Listening to customers and responding quickly [has been important]. This means a lot of different things depending on the type of company, but for WP Engine it means the following. We listened early to the features that WordPress developers wanted, like auto updates, daily backups, and a staging area, and we built those. We knew that if we made it simple to build amazing sites on WP Engine, if we made developers and designers lives easier, we’d be able to grow.

Everybody’s doing it

As I mentioned up top, WP Engine have sparked a mini-revolution. Managed hosting is now something everyone wants to offer you. Whilst that’s less good for Engine, it’s awesome for us — the consumers. Fierce competition drives innovation and drives down prices, and whilst the competition is all very friendly, it’s often played out very publicly on Twitter, a trend driven by what I expect is a big% of customers being hugely active on the platform.

From a community management point of view, I’m not sure if that’s a blessing or a nightmare. I’ll go with “interesting challenge”; it’s certainly an interesting position to be in, where one tweet from one influential customer can make or break your day — or week. Austin mentioned how social media has played a big part in “spreading the word” about WP Engine:

Engagement on Social Media, specifically Twitter has also been huge. We’ve found that our customers really love being able to talk to us on social media. As well when prospective customers are evaluating whether or not to sign up for WP Engine, our established customers will respond before we can with their honest experience, which is usually pretty stellar! Of course, they wouldn’t support us so strongly if we didn’t work so hard to thrill them on the customer support side.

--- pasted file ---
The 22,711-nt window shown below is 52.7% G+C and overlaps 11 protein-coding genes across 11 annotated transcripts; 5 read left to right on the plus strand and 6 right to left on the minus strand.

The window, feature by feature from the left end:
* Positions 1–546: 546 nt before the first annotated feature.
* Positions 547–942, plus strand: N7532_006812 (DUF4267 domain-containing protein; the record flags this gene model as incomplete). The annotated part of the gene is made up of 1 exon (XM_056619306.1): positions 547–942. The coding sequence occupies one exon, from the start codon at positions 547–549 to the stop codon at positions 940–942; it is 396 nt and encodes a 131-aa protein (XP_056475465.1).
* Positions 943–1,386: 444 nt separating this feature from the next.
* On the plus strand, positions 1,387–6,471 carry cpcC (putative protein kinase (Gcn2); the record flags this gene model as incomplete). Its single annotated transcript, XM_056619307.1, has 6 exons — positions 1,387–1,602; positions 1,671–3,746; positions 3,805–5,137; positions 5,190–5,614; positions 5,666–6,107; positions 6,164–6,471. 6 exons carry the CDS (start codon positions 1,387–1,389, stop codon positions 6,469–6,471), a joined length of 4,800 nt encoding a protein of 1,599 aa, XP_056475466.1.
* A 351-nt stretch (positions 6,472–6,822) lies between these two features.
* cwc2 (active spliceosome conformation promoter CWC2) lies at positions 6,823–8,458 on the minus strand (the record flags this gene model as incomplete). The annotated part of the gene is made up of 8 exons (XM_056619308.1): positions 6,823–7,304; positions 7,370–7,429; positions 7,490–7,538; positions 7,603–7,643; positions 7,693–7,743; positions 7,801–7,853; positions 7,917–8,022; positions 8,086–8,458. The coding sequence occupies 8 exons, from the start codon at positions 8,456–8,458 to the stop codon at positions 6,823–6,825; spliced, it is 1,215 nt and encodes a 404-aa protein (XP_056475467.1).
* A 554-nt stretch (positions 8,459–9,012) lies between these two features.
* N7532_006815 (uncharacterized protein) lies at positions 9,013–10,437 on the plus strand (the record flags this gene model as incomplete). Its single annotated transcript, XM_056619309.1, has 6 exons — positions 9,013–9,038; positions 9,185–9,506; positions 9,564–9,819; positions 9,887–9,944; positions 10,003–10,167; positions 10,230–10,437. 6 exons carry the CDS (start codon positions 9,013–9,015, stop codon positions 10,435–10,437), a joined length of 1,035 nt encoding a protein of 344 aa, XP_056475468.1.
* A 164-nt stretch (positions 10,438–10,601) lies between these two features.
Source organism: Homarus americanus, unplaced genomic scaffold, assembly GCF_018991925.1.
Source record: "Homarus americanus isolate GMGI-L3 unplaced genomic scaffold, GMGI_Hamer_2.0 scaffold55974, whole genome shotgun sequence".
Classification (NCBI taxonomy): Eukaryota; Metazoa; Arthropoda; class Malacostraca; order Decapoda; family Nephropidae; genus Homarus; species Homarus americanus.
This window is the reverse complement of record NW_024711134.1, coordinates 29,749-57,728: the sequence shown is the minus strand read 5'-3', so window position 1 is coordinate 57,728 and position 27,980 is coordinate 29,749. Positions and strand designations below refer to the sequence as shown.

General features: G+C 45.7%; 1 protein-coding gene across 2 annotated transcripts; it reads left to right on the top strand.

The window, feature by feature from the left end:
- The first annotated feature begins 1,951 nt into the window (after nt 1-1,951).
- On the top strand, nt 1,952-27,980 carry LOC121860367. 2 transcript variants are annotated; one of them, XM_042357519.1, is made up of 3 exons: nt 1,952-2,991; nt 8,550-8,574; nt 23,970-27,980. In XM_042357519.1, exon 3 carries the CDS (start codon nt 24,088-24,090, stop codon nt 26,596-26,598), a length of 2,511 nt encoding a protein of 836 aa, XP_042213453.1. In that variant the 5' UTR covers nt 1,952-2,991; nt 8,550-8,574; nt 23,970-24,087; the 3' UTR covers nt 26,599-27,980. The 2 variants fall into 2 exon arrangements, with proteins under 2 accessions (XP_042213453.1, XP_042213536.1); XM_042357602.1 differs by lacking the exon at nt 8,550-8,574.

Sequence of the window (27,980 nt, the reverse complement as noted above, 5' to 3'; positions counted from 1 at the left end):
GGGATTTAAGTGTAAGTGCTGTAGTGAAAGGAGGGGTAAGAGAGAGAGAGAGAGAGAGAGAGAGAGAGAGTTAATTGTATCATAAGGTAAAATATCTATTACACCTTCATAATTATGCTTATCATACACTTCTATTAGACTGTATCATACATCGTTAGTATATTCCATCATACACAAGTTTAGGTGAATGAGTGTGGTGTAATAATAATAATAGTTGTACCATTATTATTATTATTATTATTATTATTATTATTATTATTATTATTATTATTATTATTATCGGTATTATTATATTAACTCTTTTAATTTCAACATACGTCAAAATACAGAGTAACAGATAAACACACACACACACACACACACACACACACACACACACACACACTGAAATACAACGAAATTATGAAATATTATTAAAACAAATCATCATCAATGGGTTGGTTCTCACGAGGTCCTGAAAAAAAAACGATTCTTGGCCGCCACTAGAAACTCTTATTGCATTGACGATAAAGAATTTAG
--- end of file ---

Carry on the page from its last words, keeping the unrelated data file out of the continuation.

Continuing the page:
Austin — I’d be interested to see what Twitter search terms you monitor 😉

It’s a serious point, though; for WP Engine and its competitors, monitoring the social media conversation around the brand is vital, and being an effective part of that conversation is even more important. Social media engagement comes under the larger strategy of “community involvement”, and whilst it’s unfashionable to talk about “the WordPress Community”, it’s clearly a tangible, trackable thing for the Engine crew:

One of the keys for WP Engine has been to stay active as contributors to the Community. We attend 20-30 WordCamps a year, and sponsor meetups all over the country. Frankly, we’ve seen that the more we support the WordPress Community with our time and otherwise, the better our growth is. The Community values have been a foundation from the very beginning, but it’s really cool to be part of a company that exemplifies how you can “do well by doing good!”

Powering the future

Managed hosting isn’t for everyone, and it doesn’t try to be for everyone. I still have some of my sites on a shared hosting plan because for 100 visitors a month it’s not entirely cost-effective to use managed hosting. But for sites where it does matter, where security, uptime, load times and support are vital, managed hosting makes big sense.

Competition is driving a huge amount of growth and innovation, and as a customer, I’m really excited to see what’s next. Features like Engine’s new user portal which allows you to push from staging to production are actually genuinely useful, and I’m really excited to see what’s next.

So — thanks, guys, and if you’re in the market for a super-fast new host, check ’em out.